Murray was replaced by the Revd James Drummond Money, who was presented as the Rector of Askeaton by Sir Matthew Blakiston on 25 November 1830. Money seems to have restored calm on his appointment, and remained in Askeaton until 1833, living at the new rectory.
Later, in evidence to a Commission of Inquiry in 1837, Murray claimed his converts in Askeaton had numbered between 160 and 170 adults, as well as about 300 young people and children. In his evidence, he also expressed his disappointment with the Protestants in the Askeaton area for their lack of zeal in following his own example in proselytising.
Murray remained a member of the militant Protestant Association and was the author of several books, including tracts attacking the Roman Catholic Church such as Outlines of the history of the Catholic Church in Ireland (1840) Ireland and Her Church (1845). He died in Ardagh, Co Longford, in 1854.
James Pain, who was the architect of the rectory, was also the architect of Castletown Church. He was born in Isleworth, Middlesex, in 1779, and a son of James Pain, a surveyor and builder. James and his younger brother, George Pain (1792-1838), were apprenticed to John Nash (1752-1835), the architect responsible for much of the layout of Regency London under the patronage of the Prince Regent.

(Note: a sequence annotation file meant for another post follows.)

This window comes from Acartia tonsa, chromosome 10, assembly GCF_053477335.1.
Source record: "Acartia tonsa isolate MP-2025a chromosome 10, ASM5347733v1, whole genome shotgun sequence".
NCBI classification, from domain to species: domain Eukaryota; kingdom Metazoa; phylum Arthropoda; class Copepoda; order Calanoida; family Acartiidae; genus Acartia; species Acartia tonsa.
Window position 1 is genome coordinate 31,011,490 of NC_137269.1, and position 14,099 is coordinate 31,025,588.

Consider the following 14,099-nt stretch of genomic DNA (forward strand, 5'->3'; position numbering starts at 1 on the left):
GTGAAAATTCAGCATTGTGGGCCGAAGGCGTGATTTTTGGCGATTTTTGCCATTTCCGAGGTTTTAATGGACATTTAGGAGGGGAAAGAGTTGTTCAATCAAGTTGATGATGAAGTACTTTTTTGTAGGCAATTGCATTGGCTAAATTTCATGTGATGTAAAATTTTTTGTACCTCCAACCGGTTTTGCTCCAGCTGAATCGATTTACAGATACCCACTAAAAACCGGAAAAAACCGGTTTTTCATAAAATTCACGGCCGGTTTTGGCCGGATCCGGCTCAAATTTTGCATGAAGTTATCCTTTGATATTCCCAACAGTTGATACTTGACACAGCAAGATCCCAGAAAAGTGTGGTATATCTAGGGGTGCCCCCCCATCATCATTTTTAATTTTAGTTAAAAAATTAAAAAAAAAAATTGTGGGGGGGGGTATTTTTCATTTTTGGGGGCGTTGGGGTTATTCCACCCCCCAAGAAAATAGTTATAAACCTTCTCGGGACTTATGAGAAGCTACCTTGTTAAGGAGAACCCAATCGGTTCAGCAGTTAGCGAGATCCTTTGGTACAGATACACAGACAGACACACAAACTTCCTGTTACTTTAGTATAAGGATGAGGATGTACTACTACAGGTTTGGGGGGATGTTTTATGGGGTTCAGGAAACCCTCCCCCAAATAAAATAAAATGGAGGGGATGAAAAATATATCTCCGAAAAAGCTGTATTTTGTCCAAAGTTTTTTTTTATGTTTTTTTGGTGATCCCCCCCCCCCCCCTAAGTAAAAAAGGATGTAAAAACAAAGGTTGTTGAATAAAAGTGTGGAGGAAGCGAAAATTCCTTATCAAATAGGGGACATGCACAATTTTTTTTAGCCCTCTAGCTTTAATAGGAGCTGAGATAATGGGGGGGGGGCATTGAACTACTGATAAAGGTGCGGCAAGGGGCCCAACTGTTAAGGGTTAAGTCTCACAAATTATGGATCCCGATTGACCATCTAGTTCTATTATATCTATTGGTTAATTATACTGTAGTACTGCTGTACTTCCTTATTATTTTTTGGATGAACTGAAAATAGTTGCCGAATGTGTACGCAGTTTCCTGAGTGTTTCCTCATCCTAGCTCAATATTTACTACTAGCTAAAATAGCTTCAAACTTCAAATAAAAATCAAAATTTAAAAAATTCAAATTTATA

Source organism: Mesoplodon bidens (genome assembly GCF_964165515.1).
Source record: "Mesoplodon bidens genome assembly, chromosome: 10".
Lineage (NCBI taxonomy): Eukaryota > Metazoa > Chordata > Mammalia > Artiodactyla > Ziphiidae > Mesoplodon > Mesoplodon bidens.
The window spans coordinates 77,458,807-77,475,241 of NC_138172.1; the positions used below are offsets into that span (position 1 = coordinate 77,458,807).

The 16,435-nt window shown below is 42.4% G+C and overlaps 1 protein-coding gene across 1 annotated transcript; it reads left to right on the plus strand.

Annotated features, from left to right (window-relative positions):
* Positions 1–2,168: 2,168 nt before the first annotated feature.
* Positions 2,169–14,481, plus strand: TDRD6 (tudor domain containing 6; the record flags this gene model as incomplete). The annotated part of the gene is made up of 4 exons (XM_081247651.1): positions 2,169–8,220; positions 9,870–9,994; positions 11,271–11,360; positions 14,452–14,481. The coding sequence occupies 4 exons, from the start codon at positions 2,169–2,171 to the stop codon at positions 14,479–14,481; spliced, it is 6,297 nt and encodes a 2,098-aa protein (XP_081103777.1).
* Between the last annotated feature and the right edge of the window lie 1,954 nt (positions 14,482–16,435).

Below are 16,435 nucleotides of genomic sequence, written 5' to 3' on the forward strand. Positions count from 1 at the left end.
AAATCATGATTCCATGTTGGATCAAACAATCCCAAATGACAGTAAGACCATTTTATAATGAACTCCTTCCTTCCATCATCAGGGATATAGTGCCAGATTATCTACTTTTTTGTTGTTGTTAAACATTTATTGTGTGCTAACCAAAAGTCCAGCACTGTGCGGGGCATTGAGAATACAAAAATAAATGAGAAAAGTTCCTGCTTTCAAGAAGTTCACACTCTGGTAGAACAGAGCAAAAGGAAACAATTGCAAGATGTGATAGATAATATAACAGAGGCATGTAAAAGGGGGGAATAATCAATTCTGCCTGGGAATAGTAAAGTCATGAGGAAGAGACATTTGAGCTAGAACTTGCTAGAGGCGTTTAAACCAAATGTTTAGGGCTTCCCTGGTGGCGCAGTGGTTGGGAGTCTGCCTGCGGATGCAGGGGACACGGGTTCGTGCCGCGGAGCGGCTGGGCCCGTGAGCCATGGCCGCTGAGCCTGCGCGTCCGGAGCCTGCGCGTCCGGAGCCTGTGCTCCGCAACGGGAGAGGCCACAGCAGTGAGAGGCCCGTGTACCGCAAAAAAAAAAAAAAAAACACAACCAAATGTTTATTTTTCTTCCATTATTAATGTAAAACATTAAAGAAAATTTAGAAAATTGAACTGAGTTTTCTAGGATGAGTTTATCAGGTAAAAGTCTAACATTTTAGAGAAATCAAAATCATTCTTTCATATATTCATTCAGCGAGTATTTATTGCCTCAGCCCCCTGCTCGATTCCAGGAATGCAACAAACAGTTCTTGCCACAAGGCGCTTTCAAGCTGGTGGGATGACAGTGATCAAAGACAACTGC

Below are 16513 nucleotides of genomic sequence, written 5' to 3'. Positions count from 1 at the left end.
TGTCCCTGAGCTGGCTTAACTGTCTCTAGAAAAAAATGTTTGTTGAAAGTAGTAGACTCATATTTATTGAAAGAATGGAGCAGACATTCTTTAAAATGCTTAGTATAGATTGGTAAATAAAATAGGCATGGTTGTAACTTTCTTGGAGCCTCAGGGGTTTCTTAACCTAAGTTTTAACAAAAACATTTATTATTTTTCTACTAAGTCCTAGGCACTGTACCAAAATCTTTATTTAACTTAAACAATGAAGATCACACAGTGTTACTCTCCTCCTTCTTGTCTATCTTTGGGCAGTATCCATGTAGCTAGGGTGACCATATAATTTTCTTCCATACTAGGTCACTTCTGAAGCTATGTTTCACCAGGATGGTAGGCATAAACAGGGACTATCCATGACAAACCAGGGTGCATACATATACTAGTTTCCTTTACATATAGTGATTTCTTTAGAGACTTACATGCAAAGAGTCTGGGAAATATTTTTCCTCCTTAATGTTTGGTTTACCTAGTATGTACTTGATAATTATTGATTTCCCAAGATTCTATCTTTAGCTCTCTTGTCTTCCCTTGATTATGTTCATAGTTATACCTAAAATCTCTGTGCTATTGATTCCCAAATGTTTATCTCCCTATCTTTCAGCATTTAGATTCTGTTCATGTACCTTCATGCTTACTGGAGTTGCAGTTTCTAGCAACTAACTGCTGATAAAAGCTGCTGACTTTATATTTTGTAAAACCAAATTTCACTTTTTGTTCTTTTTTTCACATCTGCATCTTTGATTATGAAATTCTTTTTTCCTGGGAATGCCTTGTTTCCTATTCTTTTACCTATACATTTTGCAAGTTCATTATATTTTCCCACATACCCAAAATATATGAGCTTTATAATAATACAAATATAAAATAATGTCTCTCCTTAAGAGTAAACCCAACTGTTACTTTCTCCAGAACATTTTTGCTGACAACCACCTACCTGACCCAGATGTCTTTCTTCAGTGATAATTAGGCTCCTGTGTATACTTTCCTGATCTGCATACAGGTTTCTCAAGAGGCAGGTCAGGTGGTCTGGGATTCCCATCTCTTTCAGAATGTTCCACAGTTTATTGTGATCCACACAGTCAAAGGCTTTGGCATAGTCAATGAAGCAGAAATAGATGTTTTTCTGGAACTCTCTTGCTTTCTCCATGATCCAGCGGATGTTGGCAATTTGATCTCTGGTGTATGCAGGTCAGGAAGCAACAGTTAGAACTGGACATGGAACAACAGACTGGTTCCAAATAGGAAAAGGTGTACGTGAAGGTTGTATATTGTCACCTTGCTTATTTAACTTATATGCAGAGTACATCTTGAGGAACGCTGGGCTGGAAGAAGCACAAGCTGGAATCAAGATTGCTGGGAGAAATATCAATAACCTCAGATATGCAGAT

The Pain brothers came to Ireland in 1811 to supervise building Lough Cultra Castle in Gort, Co Limerick, which John Nash designed for Charles Vereker. The Pain brothers settled in Ireland and they built up a considerable practice. James Pain settled in Limerick, while George lived in Cork.